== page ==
(karnATaka shabdAnushAsana) (ಕರ್ನಾಟಕ
ಶಬ್ದಾನುಶಾಸನ) by Bhattakalanka (BaTTAkaLanka)
who lived in the seventeenth century is a Kannada grammar written in Sanskrit. Bhattakalanka was a Jaina sanyasi who had Arasappa Nayaka-2
of the Svadi dynasty as his royal patron. He was the
head of a Jaina maTha in Sonda a small town in
Bhattakalanka was a scholar in Kannada and Sanskrit and was erudite in various disciplines such as grammar, logic, sculpture, astrology, dance and mathematics. He was a polyglot with a working knowledge of six languages including Prakrit and Magadhi.
Even though the author wrote his work in Sanskrit it does not show his contempt for Kannada. He creates an interesting backdrop for his work. A scholar who is not well disposed towards Kannada makes some disparaging remarks about Kannada and avers that it does not need a grammar of its own. He opines that Kannada is essentially a spoken language. Bhattakalanka deems it fit to answer this doubting Tom before he embarks on his work. He describes the history, literary tradition and the capacity of Kannada in a detailed manner with a lot of patience. He justifies his decision to write a prescriptive grammar of Kannada as it will help both the lay man and the scholar alike to formulate a standard language.
Bhattakalanka’s erudition in the grammatical tradition of Sanskrit and Kannada had equipped him suitably for this task. His work is full of rigour and precision. He depends on the past grammarians of Kannada for his subject matter and the Sanskrit grammarians for his mode of presentation.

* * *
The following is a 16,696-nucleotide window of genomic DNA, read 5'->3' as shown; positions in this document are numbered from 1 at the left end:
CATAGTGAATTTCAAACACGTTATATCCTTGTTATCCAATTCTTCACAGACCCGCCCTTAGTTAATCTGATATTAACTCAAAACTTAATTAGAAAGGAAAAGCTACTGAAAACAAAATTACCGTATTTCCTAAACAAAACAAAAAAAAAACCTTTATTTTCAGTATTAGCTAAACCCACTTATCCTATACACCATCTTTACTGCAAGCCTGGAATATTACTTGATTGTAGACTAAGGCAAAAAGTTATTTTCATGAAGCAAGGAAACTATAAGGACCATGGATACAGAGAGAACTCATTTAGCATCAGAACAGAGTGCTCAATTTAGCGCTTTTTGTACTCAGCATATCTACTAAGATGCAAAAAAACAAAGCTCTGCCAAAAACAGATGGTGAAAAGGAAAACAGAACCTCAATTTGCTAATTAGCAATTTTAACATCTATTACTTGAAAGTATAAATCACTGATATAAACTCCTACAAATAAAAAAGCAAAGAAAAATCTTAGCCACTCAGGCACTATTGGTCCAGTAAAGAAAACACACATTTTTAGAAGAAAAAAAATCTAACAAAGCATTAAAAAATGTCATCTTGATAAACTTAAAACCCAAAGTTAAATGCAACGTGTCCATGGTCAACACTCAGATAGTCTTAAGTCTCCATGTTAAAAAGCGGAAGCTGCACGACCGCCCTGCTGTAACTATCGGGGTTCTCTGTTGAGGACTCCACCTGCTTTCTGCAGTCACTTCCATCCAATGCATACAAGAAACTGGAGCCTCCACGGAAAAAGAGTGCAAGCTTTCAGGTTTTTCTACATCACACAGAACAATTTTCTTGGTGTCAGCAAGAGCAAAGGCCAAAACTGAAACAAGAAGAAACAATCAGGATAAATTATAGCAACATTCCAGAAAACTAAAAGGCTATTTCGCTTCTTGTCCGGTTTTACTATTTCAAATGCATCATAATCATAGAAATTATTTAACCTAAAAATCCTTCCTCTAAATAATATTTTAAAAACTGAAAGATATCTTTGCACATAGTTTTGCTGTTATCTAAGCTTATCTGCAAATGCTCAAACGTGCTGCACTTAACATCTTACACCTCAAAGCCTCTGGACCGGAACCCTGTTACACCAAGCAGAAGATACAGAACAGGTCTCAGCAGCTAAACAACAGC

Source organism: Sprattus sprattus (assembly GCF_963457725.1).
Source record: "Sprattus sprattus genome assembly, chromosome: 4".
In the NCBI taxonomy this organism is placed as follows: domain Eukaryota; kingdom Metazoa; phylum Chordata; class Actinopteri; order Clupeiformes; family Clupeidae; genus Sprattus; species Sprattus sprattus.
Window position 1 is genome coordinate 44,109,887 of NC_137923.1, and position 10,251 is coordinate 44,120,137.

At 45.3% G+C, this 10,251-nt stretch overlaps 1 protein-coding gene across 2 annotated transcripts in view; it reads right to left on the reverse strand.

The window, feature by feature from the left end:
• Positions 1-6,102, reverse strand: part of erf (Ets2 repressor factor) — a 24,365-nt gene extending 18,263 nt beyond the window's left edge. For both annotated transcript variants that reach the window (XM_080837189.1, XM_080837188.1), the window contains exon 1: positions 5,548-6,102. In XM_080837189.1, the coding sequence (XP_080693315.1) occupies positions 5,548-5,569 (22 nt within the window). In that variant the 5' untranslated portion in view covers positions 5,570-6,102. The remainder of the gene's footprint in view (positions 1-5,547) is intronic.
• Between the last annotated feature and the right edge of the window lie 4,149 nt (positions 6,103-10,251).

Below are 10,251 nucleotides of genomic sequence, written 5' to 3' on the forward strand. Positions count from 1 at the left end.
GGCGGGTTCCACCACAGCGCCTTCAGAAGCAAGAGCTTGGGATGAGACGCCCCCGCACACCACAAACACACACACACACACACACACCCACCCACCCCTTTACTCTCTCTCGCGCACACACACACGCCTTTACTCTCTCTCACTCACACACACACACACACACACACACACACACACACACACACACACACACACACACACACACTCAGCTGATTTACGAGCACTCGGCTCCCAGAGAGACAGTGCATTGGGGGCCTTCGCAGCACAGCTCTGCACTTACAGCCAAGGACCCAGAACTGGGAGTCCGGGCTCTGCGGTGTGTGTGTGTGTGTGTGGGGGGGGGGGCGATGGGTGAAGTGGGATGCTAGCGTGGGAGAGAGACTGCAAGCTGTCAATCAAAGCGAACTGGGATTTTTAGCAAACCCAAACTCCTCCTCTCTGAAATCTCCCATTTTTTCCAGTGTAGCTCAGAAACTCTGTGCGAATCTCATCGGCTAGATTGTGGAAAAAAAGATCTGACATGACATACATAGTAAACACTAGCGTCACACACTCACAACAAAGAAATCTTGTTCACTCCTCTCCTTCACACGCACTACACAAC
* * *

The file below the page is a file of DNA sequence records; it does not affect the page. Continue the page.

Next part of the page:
‘Shabdanushasana’ contains four sections and 592 sutras. He delineates the concepts of ‘Varnamale’, ‘Sandhi’, ‘Nipaatha’ and ‘Avyaya’ in the first chapter. The second chapter deals with gender, case suffixes and the words borrowed from Sanskrit. The concepts of compound words, (Samasa) pronouns, and numerals are discussed in the third chapter. The concluding chapter is reserved for verbs and the corresponding suffixes.
The range of illustrations given by Bhattakalanka is rather confined to literary texts, both Kannada and Sanskrit. He has not paid much attention to the spoken variety of the language like Keshiraja. However his sources include classics of Kannada literature such as ‘Adipurana’, ‘Vikramarjunavijaya’, ‘Jinaksharamale’, ‘Gadayuddha’, ‘Panchtantra’, Pampa Ramayana’, ‘Kabbigara Kava’ and ‘Kavyasara’. There are two commentaries in Sanskrit on this work. They are ‘Bhashaamanjari’ and ‘Manjarii Makaranda’. Some commentaries are composed in the twentieth century also.
‘Shabdanushasana’ was published for the first time in book form in 1890 edited by B.L.Rice. He was assisted in his task by Brahmasuri Shastry of Shravanabelagola, Brahmasuri Pandita of Chamarajanagara, B.Mallappa of Mysore and Ferdinand Kittel. It contains a detailed introduction and a short history of Kannada literature:
Bhattakalanka Deva's Karnataka-sabdanusasanam
. . . Edited [with an account of Kannada literature
and translation of each aphorism] by B. Lewis Rice. 1890.
· Book details: Bhattakalanka Deva's Karnataka-Sabdanusasanam with its vritti or gloss, named Bhasha-mańjari ... called Mańjari Makaranda =: Bhattakalanka devakrta karnataka ... vyakyana ca sahita (Bibliotheca Carnatica) 590 pages, Publisher: Mysore Government Central Press (1923)